Wright said the hospital's lawyers had decided that discussing Steve H.'s bill would violate the federal HIPAA law protecting the privacy of patient medical records. I pointed out that I wanted to ask questions only about the hospital's charges for standard items ­ such as surgical gowns, basic blood tests, blanket warmers and even medical devices ­ that had nothing to do with individual patients. "Everything is particular to an individual patient's needs," she replied. Even a surgical gown? "Yes, even a surgical gown. We cannot discuss this with you. It's against the law." She declined to put me in touch with the hospital's lawyers to discuss their legal analysis.

In one case where he finally got an administrator to speak about the chargemaster rates, the answers were astounding, and either completely mendacious or disconnected from reality (I'm not sure which one is scarier).
"We think the chargemaster is totally fair," says William Gedge, senior vice president of payer relations at Yale New Haven Health System. "It's fair because everyone gets the same bill. Even Medicare gets exactly the same charges that this patient got. Of course, we will have different arrangements for how Medicare or an insurance company will not pay some of the charges or discount the charges, but everyone starts from the same place." Asked how the chargemaster charge for an item like the troponin test was calculated, Gedge said he "didn't know exactly" but would try to find out. He subsequently reported back that "it's an historical charge, which takes into account all of our costs for running the hospital."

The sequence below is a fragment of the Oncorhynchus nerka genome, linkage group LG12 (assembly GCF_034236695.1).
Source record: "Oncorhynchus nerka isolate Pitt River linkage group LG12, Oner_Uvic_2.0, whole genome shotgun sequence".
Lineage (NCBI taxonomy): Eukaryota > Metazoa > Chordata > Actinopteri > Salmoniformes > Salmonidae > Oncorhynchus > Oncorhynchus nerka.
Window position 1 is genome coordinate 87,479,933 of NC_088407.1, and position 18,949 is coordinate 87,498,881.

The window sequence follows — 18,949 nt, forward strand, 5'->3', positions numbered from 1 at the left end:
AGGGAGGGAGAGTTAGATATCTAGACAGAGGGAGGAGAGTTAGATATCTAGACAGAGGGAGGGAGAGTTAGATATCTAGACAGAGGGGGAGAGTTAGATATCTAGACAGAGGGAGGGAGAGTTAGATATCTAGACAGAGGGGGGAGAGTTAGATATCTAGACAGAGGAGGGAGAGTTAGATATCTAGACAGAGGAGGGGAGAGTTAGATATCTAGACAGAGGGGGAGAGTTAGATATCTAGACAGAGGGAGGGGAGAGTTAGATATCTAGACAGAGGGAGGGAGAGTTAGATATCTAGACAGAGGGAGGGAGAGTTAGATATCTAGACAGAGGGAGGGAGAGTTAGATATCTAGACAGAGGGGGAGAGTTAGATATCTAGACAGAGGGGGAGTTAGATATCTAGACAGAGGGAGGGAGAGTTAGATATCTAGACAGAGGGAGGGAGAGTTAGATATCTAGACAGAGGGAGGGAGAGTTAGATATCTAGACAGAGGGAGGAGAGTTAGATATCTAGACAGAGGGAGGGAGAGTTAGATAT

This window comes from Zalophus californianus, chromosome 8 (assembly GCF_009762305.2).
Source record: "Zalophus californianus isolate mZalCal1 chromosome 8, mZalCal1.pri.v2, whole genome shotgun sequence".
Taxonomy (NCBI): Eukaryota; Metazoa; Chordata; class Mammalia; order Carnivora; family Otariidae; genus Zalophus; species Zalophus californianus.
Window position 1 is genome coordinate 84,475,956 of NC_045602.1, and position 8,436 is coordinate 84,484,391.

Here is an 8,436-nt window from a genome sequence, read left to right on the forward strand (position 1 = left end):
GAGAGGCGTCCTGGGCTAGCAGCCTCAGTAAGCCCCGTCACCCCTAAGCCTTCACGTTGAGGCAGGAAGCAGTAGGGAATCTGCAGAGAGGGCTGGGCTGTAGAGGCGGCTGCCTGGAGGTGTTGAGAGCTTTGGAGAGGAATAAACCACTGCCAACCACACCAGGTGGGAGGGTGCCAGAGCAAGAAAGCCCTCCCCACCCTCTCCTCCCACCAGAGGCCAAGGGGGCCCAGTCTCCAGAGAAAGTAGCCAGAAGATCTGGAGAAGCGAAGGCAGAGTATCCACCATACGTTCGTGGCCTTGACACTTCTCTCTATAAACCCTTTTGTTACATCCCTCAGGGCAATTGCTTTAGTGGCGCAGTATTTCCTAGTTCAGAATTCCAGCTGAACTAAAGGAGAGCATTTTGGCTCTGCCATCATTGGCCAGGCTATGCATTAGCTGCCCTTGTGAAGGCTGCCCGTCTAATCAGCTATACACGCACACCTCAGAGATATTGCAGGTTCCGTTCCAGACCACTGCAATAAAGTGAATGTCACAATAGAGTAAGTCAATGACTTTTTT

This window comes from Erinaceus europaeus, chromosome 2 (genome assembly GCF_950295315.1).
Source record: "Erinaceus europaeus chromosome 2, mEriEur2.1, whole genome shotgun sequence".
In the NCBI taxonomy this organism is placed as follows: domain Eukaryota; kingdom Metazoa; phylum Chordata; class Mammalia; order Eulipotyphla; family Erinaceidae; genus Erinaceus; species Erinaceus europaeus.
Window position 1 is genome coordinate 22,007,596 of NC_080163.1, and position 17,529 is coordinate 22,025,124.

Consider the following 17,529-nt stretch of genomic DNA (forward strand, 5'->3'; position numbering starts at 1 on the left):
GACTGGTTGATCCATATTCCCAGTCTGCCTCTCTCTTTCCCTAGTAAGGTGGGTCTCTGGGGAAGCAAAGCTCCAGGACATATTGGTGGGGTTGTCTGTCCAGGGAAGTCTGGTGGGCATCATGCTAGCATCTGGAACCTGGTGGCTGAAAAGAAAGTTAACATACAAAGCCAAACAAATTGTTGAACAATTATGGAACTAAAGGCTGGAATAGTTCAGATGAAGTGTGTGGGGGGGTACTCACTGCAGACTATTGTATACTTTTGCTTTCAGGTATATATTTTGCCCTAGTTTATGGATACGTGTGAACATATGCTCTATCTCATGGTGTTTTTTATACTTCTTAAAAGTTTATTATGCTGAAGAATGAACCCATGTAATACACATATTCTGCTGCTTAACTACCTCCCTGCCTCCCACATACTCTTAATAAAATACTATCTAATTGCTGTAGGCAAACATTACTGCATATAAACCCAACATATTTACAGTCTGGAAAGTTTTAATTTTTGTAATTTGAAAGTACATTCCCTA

It's fair because we charge absolutely everyone insane amounts that have no basis in reality, and which we mark up ridiculously -- and then we offer discounts to many, but certainly not all patients. This answer is bullshit. Not everyone starts from the same place, but even if we grant that ridiculous claim, having everyone start at insane prices doesn't make it fair. It still makes it a giant scam.

And, of course, the hospitals know they're getting away with all sorts of crap here. Even when they're talking about things like Medicare, where the government is the "buyer," the situation is crazy. While the hospitals, pharma companies and others complain that government supported healthcare artificially deflates revenue and limits their ability to provide patient care, the article goes into a fair bit of detail about how that's hogwash, and the hospitals (and doctors) are massively profiting off of the taxpayer -- sometimes in completely cynical ways.